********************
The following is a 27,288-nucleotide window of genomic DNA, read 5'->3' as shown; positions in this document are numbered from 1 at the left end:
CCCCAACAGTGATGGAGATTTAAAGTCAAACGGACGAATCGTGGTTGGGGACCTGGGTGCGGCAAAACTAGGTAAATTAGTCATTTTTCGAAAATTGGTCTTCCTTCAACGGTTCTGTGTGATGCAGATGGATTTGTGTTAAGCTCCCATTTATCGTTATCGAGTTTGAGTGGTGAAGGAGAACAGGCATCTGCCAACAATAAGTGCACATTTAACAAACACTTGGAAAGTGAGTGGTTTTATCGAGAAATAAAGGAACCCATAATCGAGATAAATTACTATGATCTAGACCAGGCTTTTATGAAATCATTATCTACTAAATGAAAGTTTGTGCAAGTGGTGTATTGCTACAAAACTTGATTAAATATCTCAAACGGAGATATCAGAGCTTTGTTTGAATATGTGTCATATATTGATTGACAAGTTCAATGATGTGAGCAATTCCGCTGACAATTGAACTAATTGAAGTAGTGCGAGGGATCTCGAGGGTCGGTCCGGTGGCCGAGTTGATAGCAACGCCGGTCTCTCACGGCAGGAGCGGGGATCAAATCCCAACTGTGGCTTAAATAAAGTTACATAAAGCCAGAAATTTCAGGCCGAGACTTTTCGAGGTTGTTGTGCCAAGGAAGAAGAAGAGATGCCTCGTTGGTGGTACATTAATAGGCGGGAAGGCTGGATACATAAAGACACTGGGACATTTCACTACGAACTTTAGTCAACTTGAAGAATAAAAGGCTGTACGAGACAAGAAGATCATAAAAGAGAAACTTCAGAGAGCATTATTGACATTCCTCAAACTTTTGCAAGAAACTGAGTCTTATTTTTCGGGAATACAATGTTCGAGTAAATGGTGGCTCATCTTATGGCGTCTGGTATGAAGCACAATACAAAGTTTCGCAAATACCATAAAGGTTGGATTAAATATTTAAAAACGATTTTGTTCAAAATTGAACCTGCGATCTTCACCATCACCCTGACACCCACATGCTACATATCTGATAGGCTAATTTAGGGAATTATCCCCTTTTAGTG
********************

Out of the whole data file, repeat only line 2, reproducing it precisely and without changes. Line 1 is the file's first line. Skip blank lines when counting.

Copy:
CCCCAACAGTGATGGAGATTTAAAGTCAAACGGACGAATCGTGGTTGGGGACCTGGGTGCGGCAAAACTAGGTAAATTAGTCATTTTTCGAAAATTGGTCTTCCTTCAACGGTTCTGTGTGATGCAGATGGATTTGTGTTAAGCTCCCATTTATCGTTATCGAGTTTGAGTGGTGAAGGAGAACAGGCATCTGCCAACAATAAGTGCACATTTAACAAACACTTGGAAAGTGAGTGGTTTTATCGAGAAATAAAGGAACCCATAATCGAGATAAATTACTATGATCTAGACCAGGCTTTTATGAAATCATTATCTACTAAATGAAAGTTTGTGCAAGTGGTGTATTGCTACAAAACTTGATTAAATATCTCAAACGGAGATATCAGAGCTTTGTTTGAATATGTGTCATATATTGATTGACAAGTTCAATGATGTGAGCAATTCCGCTGACAATTGAACTAATTGAAGTAGTGCGAGGGATCTCGAGGGTCGGTCCGGTGGCCGAGTTGATAGCAACGCCGGTCTCTCACGGCAGGAGCGGGGATCAAATCCCAACTGTGGCTTAAATAAAGTTACATAAAGCCAGAAATTTCAGGCCGAGACTTTTCGAGGTTGTTGTGCCAAGGAAGAAGAAGAGATGCCTCGTTGGTGGTACATTAATAGGCGGGAAGGCTGGATACATAAAGACACTGGGACATTTCACTACGAACTTTAGTCAACTTGAAGAATAAAAGGCTGTACGAGACAAGAAGATCATAAAAGAGAAACTTCAGAGAGCATTATTGACATTCCTCAAACTTTTGCAAGAAACTGAGTCTTATTTTTCGGGAATACAATGTTCGAGTAAATGGTGGCTCATCTTATGGCGTCTGGTATGAAGCACAATACAAAGTTTCGCAAATACCATAAAGGTTGGATTAAATATTTAAAAACGATTTTGTTCAAAATTGAACCTGCGATCTTCACCATCACCCTGACACCCACATGCTACATATCTGATAGGCTAATTTAGGGAATTATCCCCTTTTAGTG